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United States Department of Agriculture

Agricultural Research Service

Title: Persistence of Salmonella Enteritidis from One Day of Age until Maturity in Experimentally Infected Egg-Type Chickens

Authors
item Gast, Richard
item Holt, Peter

Submitted to: Journal Of Poultry Science
Publication Type: Peer Reviewed Journal
Publication Acceptance Date: August 3, 1998
Publication Date: N/A

Interpretive Summary: The effectiveness of efforts to reduce egg-transmitted Salmonella enteritidis (SE) infections in humans is largely dependent on controlling the incidence of this pathogen in commercial laying flocks. Identifying the sources of introduction of SE into laying flocks is essential for developing effective control strategies. The present study investigated the epotential for SE infections acquired by newly hatched chicks to persist until the age at which hens began to lay eggs. After chicks were given an oral dose of SE at 1 day of age, many birds continued to harbor this organism in their intestinal tracts and shed it in their feces through at least 6 months of age. One hen produced at least 2 eggs with SE in the liquid contents. Chickens exposed to SE shortly after hatching can apparently remain infected until maturity, at which time they might produce contaminated eggs or spread the infection to other susceptible, previously unexposed hens. This suggests that efforts to detect and control SE infection in young poultry can indeed have direct relevance to the overall goal of reducing egg contamination.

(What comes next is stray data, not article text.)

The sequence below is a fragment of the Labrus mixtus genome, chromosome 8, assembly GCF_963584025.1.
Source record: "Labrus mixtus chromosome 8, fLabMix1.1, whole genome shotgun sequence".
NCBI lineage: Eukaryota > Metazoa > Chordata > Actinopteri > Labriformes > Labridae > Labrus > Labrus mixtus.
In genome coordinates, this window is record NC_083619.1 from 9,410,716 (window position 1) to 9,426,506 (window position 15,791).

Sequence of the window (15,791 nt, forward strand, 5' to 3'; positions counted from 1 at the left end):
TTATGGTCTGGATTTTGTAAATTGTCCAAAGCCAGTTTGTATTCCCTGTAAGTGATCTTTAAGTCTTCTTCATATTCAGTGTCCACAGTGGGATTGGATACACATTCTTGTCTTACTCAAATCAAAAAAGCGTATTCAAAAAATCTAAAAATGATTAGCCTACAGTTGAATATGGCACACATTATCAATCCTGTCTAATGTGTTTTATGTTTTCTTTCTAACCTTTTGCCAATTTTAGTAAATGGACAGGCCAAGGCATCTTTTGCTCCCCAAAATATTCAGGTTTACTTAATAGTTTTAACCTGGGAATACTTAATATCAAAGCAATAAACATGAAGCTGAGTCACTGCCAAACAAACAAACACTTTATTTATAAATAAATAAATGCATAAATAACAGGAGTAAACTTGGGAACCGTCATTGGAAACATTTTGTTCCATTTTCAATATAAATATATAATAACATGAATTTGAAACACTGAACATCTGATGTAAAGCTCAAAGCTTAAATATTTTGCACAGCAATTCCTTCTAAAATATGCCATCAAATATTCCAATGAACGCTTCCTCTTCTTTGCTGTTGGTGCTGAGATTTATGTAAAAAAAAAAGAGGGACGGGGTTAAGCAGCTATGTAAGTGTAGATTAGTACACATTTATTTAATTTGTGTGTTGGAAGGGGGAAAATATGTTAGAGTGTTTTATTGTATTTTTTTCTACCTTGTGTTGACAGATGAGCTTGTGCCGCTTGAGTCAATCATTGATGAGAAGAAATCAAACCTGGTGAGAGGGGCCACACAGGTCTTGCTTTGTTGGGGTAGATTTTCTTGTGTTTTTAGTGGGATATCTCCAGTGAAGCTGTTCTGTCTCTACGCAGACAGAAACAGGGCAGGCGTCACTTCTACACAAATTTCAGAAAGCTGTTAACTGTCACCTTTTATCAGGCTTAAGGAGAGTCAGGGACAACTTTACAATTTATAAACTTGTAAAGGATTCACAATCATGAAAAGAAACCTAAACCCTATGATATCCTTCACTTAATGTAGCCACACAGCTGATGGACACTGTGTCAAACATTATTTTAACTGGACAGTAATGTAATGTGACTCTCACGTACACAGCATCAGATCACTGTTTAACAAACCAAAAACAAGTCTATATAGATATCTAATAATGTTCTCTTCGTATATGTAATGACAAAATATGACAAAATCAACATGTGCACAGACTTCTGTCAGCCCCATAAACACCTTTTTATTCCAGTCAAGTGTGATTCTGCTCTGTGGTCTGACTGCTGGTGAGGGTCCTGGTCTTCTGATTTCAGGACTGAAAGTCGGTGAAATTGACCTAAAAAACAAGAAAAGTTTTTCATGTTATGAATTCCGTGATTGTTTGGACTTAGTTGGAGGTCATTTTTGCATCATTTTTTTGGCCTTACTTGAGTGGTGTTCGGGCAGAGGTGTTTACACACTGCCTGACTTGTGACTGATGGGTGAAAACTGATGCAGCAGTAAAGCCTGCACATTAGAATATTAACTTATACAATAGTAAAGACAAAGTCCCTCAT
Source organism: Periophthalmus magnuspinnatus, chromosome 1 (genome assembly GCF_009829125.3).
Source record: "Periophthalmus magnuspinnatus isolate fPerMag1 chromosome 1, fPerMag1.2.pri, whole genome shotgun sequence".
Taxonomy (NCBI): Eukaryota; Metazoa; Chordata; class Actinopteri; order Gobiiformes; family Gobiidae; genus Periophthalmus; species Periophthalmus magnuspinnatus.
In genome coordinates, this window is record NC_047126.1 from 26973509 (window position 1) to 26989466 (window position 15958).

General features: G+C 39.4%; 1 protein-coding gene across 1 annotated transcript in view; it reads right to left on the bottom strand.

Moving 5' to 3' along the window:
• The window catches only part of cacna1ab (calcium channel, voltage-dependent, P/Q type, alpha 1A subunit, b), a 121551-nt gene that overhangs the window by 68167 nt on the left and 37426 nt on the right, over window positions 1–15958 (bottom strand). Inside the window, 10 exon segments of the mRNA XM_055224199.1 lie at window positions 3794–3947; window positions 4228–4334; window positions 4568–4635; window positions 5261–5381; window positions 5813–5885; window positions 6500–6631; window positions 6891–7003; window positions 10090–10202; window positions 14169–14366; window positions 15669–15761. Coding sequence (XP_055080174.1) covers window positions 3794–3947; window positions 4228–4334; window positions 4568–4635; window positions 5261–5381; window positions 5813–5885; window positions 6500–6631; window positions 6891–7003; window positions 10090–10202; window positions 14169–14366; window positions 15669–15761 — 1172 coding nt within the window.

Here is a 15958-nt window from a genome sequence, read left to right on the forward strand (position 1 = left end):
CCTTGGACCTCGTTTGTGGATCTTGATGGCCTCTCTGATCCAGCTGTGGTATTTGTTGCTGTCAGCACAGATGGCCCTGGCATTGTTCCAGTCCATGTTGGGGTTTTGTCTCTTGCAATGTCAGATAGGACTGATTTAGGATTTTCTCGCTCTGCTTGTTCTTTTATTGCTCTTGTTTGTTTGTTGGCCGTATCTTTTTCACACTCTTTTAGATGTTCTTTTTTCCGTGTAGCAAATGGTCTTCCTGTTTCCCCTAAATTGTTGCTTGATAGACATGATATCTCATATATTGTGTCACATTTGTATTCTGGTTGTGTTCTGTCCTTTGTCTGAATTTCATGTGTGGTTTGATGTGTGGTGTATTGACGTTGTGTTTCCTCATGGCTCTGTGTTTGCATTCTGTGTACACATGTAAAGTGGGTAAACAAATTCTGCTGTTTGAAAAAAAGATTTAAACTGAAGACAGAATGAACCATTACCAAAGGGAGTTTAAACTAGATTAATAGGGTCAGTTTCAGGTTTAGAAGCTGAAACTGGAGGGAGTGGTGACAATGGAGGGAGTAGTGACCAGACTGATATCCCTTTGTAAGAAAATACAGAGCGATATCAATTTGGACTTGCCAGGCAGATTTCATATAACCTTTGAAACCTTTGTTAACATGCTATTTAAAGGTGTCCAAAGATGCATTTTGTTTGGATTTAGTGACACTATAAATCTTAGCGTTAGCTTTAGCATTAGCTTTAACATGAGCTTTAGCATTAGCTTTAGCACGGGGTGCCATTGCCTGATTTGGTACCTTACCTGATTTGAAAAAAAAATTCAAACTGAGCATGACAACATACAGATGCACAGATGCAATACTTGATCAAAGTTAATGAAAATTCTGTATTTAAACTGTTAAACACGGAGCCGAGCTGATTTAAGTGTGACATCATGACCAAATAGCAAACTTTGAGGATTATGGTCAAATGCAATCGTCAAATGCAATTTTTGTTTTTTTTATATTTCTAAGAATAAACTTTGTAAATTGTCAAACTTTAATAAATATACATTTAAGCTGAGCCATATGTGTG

Technical Abstract: In each of 2 replicate trials, 1-day-old chicks were inoculated orally with a phage type 13 Salmonella enteritidis isolate (resistant to nalidixic acid). Although S. enteritidis was found in the livers, spleens, and ceca of all sampled chicks at 1 week post-innoculation, colonization generally persisted beyond 4 weeks post-inoculation only in the ceca. Nearly half of the remaining hens were still shedding S. enteritidis in their feces at 24 weeks of age, but only 1 of 62 hens laid eggs that were internally contaminated with S. enteritidis during the initial 4-6 weeks of egg production. Chickens exposed to S. enteritidis shortly after hatching can apparently remain infected until maturity, at which time they might produce contaminated eggs or spread the infection to other susceptible, previously unexposed hens. This suggests that efforts to detect and control SE infection in young poultry can indeed have direct relevance to the overall goal of reducing egg contamination.

Last Modified: 4/25/2014
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